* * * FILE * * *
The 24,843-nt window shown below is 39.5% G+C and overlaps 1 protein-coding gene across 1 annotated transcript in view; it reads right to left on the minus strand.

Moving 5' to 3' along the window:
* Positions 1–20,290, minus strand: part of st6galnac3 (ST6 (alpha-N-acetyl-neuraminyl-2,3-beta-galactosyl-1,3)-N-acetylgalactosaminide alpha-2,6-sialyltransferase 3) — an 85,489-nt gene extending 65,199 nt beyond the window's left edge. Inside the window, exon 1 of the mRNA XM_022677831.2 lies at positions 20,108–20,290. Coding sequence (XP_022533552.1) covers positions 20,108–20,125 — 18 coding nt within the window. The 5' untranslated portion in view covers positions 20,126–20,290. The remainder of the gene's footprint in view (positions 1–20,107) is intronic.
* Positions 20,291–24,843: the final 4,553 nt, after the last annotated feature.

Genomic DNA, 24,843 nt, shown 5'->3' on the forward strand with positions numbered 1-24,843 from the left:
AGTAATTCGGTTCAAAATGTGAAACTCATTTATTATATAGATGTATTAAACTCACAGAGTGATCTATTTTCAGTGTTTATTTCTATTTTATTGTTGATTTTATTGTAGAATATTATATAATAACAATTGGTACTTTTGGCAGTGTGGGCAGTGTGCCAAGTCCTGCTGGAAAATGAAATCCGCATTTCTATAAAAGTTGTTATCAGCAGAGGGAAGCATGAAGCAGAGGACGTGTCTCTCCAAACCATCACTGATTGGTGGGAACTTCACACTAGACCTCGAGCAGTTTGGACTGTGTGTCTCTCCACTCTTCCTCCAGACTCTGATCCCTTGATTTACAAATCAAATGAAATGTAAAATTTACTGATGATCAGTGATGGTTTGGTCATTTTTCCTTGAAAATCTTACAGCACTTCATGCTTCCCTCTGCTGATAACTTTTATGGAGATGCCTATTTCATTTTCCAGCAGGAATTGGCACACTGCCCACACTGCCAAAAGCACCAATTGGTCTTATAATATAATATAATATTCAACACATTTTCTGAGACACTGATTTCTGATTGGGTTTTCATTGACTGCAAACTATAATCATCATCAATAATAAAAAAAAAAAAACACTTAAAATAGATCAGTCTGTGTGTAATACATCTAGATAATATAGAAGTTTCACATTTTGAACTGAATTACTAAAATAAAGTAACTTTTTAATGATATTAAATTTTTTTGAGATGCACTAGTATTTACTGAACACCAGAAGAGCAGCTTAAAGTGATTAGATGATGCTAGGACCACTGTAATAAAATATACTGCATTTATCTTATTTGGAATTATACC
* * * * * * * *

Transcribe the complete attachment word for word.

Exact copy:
The 24,843-nt window shown below is 39.5% G+C and overlaps 1 protein-coding gene across 1 annotated transcript in view; it reads right to left on the minus strand.

Moving 5' to 3' along the window:
* Positions 1–20,290, minus strand: part of st6galnac3 (ST6 (alpha-N-acetyl-neuraminyl-2,3-beta-galactosyl-1,3)-N-acetylgalactosaminide alpha-2,6-sialyltransferase 3) — an 85,489-nt gene extending 65,199 nt beyond the window's left edge. Inside the window, exon 1 of the mRNA XM_022677831.2 lies at positions 20,108–20,290. Coding sequence (XP_022533552.1) covers positions 20,108–20,125 — 18 coding nt within the window. The 5' untranslated portion in view covers positions 20,126–20,290. The remainder of the gene's footprint in view (positions 1–20,107) is intronic.
* Positions 20,291–24,843: the final 4,553 nt, after the last annotated feature.

Genomic DNA, 24,843 nt, shown 5'->3' on the forward strand with positions numbered 1-24,843 from the left:
AGTAATTCGGTTCAAAATGTGAAACTCATTTATTATATAGATGTATTAAACTCACAGAGTGATCTATTTTCAGTGTTTATTTCTATTTTATTGTTGATTTTATTGTAGAATATTATATAATAACAATTGGTACTTTTGGCAGTGTGGGCAGTGTGCCAAGTCCTGCTGGAAAATGAAATCCGCATTTCTATAAAAGTTGTTATCAGCAGAGGGAAGCATGAAGCAGAGGACGTGTCTCTCCAAACCATCACTGATTGGTGGGAACTTCACACTAGACCTCGAGCAGTTTGGACTGTGTGTCTCTCCACTCTTCCTCCAGACTCTGATCCCTTGATTTACAAATCAAATGAAATGTAAAATTTACTGATGATCAGTGATGGTTTGGTCATTTTTCCTTGAAAATCTTACAGCACTTCATGCTTCCCTCTGCTGATAACTTTTATGGAGATGCCTATTTCATTTTCCAGCAGGAATTGGCACACTGCCCACACTGCCAAAAGCACCAATTGGTCTTATAATATAATATAATATTCAACACATTTTCTGAGACACTGATTTCTGATTGGGTTTTCATTGACTGCAAACTATAATCATCATCAATAATAAAAAAAAAAAAACACTTAAAATAGATCAGTCTGTGTGTAATACATCTAGATAATATAGAAGTTTCACATTTTGAACTGAATTACTAAAATAAAGTAACTTTTTAATGATATTAAATTTTTTTGAGATGCACTAGTATTTACTGAACACCAGAAGAGCAGCTTAAAGTGATTAGATGATGCTAGGACCACTGTAATAAAATATACTGCATTTATCTTATTTGGAATTATACC